An exquisite infrared photography project by South African artist Kate Davies between April and August 2011 in South Africa.

For the greater part of 2011, Kate Davies has been traveling around South Africa photographing the world around us using an Infrared modified Canon DSLR Camera. Her discourse has always been to show the aesthetically pleasing subject matter as well our individual responsibility to sustain that which we have been given, and do not own.

“Infrared photography is by no stretch of the imagination a new form of photography, but for me it has drastically changed the way I look at the medium, as well as the world around me. In brief, Infrared conversion is the process whereby you remove the Infrared filter which sits in front of the camera’s sensor, therefore allowing the IR rays to hit the sensor. The second step would be to use an IR filter in front of the lens, to allow only a certain wavelength of IR rays through.

In my case, the wavelength of the IR filter was 715 nanometre. The first obvious difference we see is that deciduous tree leaves and grass are almost always very bright white or magenta. Although they are made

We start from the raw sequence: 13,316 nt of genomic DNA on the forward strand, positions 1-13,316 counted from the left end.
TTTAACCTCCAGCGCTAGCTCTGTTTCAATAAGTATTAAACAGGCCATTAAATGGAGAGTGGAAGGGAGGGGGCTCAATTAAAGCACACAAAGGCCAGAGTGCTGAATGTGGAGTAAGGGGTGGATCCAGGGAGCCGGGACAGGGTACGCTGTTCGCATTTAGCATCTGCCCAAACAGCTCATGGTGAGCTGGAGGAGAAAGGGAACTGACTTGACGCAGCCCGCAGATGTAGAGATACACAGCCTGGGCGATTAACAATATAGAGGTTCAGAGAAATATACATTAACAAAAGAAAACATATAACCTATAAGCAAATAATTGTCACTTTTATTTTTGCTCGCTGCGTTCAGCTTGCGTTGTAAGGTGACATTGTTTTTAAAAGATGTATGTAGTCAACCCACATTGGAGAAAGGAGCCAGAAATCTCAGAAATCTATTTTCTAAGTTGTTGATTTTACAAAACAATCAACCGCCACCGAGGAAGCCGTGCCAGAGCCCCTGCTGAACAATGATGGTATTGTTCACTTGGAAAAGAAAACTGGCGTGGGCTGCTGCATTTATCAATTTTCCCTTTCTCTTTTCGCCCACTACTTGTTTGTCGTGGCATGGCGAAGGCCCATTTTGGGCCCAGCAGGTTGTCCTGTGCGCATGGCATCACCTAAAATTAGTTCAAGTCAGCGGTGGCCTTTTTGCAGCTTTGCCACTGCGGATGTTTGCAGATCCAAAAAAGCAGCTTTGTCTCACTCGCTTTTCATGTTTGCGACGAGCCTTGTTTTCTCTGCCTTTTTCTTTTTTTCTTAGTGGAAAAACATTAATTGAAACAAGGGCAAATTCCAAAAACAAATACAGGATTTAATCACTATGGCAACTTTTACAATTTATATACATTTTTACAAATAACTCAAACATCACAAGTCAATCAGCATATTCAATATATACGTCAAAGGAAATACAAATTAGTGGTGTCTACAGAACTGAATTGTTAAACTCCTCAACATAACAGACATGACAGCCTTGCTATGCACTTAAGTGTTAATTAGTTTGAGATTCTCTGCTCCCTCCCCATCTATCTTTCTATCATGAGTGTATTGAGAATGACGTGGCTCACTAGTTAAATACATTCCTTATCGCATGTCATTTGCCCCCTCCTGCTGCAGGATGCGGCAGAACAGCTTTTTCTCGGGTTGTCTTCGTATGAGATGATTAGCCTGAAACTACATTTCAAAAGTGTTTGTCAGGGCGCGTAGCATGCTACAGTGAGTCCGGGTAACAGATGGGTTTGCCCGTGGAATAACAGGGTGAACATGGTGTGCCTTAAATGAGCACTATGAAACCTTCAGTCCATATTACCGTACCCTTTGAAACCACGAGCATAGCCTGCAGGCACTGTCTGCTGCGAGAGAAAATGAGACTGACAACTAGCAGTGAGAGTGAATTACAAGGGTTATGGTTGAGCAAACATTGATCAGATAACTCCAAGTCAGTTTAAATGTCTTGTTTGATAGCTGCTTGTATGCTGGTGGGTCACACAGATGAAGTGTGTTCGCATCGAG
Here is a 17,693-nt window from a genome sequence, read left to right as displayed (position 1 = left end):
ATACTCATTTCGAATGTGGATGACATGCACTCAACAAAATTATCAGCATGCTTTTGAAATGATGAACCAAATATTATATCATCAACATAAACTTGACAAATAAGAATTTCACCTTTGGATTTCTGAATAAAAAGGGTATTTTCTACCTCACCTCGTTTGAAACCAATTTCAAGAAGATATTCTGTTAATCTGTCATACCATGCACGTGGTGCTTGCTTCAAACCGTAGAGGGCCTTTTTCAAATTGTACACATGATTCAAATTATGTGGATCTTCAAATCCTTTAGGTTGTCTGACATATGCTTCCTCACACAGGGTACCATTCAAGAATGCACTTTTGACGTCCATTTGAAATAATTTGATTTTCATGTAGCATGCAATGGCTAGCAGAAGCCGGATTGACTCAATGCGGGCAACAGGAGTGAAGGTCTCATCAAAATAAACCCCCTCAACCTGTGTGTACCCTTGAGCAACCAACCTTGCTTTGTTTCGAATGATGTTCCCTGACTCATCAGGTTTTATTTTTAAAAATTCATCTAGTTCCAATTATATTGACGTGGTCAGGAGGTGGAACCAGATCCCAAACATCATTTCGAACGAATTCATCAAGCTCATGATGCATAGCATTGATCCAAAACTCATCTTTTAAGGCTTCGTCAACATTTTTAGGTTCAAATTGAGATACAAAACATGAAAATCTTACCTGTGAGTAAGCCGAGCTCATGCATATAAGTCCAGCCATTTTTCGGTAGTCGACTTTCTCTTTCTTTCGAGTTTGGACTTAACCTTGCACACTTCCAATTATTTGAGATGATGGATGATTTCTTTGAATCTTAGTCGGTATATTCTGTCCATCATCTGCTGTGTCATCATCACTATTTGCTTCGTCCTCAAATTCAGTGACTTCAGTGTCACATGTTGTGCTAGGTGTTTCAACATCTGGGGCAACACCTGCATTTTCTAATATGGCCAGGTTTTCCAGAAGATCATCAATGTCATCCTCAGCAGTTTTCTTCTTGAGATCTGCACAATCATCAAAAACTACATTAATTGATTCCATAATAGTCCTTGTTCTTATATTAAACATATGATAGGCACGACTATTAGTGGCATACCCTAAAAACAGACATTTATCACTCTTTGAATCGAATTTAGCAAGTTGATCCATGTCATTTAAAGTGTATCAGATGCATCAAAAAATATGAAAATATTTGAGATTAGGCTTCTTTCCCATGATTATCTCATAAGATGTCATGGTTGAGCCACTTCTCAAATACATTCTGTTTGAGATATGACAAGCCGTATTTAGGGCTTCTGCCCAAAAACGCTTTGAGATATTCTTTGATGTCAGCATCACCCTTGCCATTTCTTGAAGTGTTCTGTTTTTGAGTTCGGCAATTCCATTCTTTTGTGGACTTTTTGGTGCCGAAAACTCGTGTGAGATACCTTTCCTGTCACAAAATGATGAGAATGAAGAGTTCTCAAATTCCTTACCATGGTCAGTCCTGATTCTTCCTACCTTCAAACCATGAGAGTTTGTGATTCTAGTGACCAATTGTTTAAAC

predominantly of Infrared transparent material, leaves reflect IR rays because of their very complex internal air spaces, offering many opportunities for shallow angle internal reflections, that eventually bounce the IR rays out again. When they are wet, however, they lose this reflectivity. Clear sky and water surfaces are almost always dark.

It is incredibly difficult to not be influenced by these visual differences, and to try to go deeper into the possibilities that lie in this phenomenal way of shooting the world. Beyond the frosted white trees is a world that can be described as otherworldly. Each new image felt like it exposed more of what I wanted to see and it
aided me in shooting landscapes the way I had always wanted to. The IR process is as much creative as it is technical. This allowed me to be in complete control from the beginning to end. In essence, IR photographs contain no colour and therefore allow the photographer to “paint” what they would like to see, opening up a number of new doors for emotional barriers to be broken. Scenes of melancholy, fear, ecstasy, love and innocence are all absolutely possible to both capture and feel, allowing me to truly speak using my photographs”.

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